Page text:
Press Release: At Once
From: Celiac Support Association – Omaha Nebraska
RE: FDA Rules on Gluten-Free Definition
Contact: Mary A. Schluckebier
Email - ExecutiveDirector@csaceliacs.org
Phone – 1-877-272-4272
Celiac Support Association responds to the Food and Drug Administration Gluten-Free Labeling Rule.
The Omaha based, national celiac membership organization, the Celiac Support Association (CSA) has long awaited the final rule defining the term “gluten-free” for voluntary use in labeling. The rule was issued by the Food and Drug Administration (FDA) on Friday August 2, 2013. The FDA was directed to issue the new regulation by the Food Allergen Labeling and Consumer Protection Act of 2004 (FALCPA). The final rule defines and sets conditions on the use of the term “gluten-free” in food labeling, including:
Foods that inherently do not contain gluten (e.g. raw carrots or grapefruit juice) may use the “gluten-free claim”.
Foods with any whole, gluten-containing grains (e.g. wheat, barley, rye, spelt) as ingredients may not use the claim.
Foods with ingredients that are derived from gluten-containing grains that are refined but still contain gluten (e.g. wheat flour, barley malt) may not use the claim
Foods with ingredients that are derived from gluten-containing grains that have been refined in such a way to remove the gluten may use the claim , so long as the food contains less that 20 parts per million (ppm) gluten/has less that 20 mg gluten per kg (e.g. wheat starch)
Foods may not use the claim if they contain 20ppm or more gluten as a result of cross contact with gluten containing grains.
The final rule becomes effective 30 days after publication in the Federal Register. Manufacturers will have a year after the date of publication of the rule to bring package labels into compliance.
“It is a step in the right direction to have a definition and a level for gluten-free labeling,” stated Mary A. Schluckebier, CSA Executive Director of the Omaha based national organization. “The CSA membership has worked for almost a decade to see the long-awaited labeling regulations from the FDA,” stated Bill Locke, CSA national President from Midlothian, Virginia. “The CSA membership is happy to have a definition in place for gluten-free and will continue to work for individuals diagnosed with celiac disease.”
Longtime CSA volunteer and the Vice President of Governmental Affairs, Diane Eve Paley of New Jersey agreed with Schluckebier on CSA’s involvement for a gluten-free definition. “All of the members of CSA wanted a clear definition for the producers and industry. Ever since CSA organized in the Midwest almost four decades ago, there has been a plea for a definition of “gluten-free,” stated Paley. “We have lobbied Congress and worked with many US Senators and Congressmen, as well as leaders in the FDA to see this regulation enacted. We are indeed elated to see that government is listening and the people now have a consistent gluten-free definition!”
“The Celiac Support Association motto is ‘Celiacs Helping Celiacs’,” said Yvonne Steinbach, president of the Omaha based CSA Midlands Chapter #13. “This legislation really evolved because so many individuals with celiac disease and their families worked long and hard hours with their governmental leaders to developed this definition and create a threshold for gluten-free labeling.”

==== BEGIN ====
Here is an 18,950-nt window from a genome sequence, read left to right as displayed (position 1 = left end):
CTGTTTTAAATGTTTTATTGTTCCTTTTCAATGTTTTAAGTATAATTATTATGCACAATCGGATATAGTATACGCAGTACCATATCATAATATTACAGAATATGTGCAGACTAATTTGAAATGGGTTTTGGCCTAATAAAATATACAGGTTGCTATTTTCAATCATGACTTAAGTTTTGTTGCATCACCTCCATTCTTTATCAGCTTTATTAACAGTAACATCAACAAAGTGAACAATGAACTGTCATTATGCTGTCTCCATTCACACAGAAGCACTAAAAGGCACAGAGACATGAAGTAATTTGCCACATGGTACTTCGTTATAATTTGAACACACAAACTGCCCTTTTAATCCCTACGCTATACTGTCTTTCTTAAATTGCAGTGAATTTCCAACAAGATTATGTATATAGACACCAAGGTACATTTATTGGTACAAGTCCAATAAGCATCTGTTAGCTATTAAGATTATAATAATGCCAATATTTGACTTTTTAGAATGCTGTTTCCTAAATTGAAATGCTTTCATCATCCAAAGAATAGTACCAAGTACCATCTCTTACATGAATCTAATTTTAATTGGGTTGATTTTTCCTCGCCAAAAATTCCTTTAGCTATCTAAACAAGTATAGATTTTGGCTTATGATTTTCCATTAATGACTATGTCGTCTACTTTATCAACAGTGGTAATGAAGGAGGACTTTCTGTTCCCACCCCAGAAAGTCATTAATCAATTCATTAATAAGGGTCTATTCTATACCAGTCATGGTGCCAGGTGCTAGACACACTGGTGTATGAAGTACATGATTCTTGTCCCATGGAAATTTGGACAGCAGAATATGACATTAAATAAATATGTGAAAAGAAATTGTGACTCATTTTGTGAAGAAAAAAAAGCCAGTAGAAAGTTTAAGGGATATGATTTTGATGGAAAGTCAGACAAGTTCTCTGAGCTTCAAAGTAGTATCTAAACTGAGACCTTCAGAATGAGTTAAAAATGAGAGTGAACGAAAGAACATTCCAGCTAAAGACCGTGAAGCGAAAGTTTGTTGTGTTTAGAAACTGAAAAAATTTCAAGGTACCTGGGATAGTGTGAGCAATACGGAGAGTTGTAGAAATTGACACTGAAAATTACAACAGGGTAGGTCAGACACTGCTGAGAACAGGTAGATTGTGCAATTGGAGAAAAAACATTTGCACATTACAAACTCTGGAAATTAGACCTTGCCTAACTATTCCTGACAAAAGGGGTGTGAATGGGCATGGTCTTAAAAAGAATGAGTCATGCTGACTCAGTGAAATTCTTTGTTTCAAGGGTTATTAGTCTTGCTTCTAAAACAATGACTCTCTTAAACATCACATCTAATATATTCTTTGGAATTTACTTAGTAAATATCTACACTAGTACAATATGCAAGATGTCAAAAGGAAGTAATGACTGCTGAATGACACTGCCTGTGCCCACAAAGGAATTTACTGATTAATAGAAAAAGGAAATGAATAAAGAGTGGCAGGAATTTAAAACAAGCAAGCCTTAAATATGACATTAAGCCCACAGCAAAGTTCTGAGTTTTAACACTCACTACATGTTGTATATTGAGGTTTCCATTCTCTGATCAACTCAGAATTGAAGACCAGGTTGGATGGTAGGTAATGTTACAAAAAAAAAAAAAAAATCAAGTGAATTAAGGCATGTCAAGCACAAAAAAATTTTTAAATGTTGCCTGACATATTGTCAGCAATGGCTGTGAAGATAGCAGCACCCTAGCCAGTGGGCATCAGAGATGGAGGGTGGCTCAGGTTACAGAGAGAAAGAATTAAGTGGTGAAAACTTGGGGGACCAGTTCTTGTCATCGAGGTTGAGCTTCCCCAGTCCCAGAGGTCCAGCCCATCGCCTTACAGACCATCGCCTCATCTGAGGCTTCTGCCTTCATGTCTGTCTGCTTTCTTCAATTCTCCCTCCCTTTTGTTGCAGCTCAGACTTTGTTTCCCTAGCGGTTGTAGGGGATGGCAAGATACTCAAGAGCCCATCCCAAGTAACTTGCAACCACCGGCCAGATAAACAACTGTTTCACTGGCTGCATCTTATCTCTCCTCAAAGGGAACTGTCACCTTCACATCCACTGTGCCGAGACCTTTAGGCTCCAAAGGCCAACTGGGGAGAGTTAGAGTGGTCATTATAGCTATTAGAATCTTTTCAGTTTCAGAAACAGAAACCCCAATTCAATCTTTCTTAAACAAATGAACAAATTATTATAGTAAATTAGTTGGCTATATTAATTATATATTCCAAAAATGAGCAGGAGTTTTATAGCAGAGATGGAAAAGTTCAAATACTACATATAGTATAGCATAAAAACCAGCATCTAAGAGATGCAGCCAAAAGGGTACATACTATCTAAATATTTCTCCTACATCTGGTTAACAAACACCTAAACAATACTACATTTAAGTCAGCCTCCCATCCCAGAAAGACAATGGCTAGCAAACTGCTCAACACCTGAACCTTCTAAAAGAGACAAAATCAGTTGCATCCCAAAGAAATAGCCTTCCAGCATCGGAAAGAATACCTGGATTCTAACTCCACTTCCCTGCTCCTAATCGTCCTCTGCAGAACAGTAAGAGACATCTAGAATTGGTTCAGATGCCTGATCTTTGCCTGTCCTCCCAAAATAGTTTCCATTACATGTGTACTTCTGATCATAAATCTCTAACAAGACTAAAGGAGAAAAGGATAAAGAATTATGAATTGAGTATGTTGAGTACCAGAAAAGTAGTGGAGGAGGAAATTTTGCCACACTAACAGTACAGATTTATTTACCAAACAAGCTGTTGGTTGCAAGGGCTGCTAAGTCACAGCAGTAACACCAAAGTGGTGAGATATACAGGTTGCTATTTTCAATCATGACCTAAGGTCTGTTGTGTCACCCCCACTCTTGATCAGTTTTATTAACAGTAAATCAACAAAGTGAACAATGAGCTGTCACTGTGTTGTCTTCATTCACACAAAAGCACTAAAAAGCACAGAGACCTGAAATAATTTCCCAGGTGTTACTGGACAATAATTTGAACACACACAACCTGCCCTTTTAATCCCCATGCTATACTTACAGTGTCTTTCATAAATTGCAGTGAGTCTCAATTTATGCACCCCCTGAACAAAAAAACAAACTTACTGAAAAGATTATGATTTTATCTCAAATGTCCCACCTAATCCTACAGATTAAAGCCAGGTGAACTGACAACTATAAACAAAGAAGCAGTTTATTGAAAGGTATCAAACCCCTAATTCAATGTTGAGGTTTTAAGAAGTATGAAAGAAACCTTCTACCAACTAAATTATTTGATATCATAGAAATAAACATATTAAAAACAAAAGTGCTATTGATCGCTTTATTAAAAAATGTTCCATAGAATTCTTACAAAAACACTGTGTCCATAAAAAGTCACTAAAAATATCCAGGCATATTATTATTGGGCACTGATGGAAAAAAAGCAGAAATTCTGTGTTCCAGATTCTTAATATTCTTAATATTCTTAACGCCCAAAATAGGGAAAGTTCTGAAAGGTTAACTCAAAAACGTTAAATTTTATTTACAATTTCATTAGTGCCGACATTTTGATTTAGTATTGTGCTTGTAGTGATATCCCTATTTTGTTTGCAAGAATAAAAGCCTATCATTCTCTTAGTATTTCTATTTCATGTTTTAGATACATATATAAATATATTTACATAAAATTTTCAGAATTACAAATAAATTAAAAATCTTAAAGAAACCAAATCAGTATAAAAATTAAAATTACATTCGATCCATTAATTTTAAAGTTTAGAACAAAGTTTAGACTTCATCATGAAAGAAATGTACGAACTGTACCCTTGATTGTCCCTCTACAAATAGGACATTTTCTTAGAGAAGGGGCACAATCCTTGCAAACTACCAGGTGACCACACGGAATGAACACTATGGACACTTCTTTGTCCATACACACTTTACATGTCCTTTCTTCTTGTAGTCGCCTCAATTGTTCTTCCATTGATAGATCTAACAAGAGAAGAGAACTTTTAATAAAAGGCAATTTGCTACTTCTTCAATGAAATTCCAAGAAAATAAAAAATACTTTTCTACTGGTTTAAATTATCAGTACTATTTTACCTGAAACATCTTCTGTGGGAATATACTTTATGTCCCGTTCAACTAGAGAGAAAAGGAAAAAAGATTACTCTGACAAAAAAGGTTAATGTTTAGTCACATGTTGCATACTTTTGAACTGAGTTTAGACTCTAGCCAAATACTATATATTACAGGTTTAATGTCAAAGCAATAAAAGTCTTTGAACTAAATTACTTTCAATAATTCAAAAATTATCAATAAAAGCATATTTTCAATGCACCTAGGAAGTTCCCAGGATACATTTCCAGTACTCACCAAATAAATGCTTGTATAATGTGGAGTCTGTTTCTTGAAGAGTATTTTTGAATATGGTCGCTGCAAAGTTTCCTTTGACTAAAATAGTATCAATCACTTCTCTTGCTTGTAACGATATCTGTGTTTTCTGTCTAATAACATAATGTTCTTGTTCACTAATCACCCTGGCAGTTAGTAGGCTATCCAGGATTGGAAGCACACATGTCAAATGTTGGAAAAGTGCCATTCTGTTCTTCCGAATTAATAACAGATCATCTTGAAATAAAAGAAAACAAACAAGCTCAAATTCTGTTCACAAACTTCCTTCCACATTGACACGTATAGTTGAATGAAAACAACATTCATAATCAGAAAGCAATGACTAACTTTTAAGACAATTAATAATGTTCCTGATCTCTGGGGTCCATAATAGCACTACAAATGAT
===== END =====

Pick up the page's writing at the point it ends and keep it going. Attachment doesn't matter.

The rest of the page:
Omaha Registered Dietitian Shelly Asplin, MA, RD, LMNT and CSA Nutrition Program Coordinator commented, “A preview of the soon-to- be published, 95 page, FDA guidelines reveals some of the considerations that went into the 20 parts per million decision. The FDA acknowledges that the estimated risks to individuals with celiac disease associated with even a very low level of gluten exposure may be conservative. Nevertheless, concerns about the ability of food manufacturers to comply with stricter standards at reasonable cost may have contributed to the higher thresh-hold. Government officials expressed concern that setting a lower threshold could cause some manufacturers to stop identifying foods as entirely gluten-free, thus reducing choices for those most in need. Regardless, CSA members and dietitians are happy to have a definition in place.”
“In contrast to the FDA guidelines, the gluten-free certification requirements of the Celiac Support Association Recognition Seal Program are more stringent.” commented Sue Wickersham, CSA Recognition Seal coordinator. “Unlike the FDA definition, the CSA Recognition Seal Program does not allow the use of oats or ingredients that are derived from gluten-containing grains that have been refined in such a way to remove the gluten. The Program also uses the most stringent ELISA test equally cross reactive to wheat, barley and rye for testing purposes and products must test below level of quantitation at 5 ppm to qualify for CSA Recognition Seal status.”
After meeting with a producer of gluten-free food in Montana on Friday, August 2, 2013, CSA Executive Director Mary Schluckebier offered a concluding comment on the FDA guidelines. Schluckebier stated, “The contents of the guidelines were anticipated. The CSA membership applauds the FDA for their many hours of work in creating a definition and establishing guidelines. This is a good start at providing consistency in labeling for those individuals needing or wanting a gluten-free diet. However, CSA will continue to use our existing stricter Recognition Seal standards, and the value of our certification program has now been significantly enhanced. While the new FDA guidelines serve a valid purpose in enabling the government to have a threshold labeling standard for foods labeled, CSA Recognition Seal participating companies will be able to provide their customers the confidence that their products are truly risk-free choices.”
For more information, visit the CSA website at csaceliacs.org or contact the CSA office toll free at 1-877-CSA-4-CSA or visit the FDA website at www.fda.gov/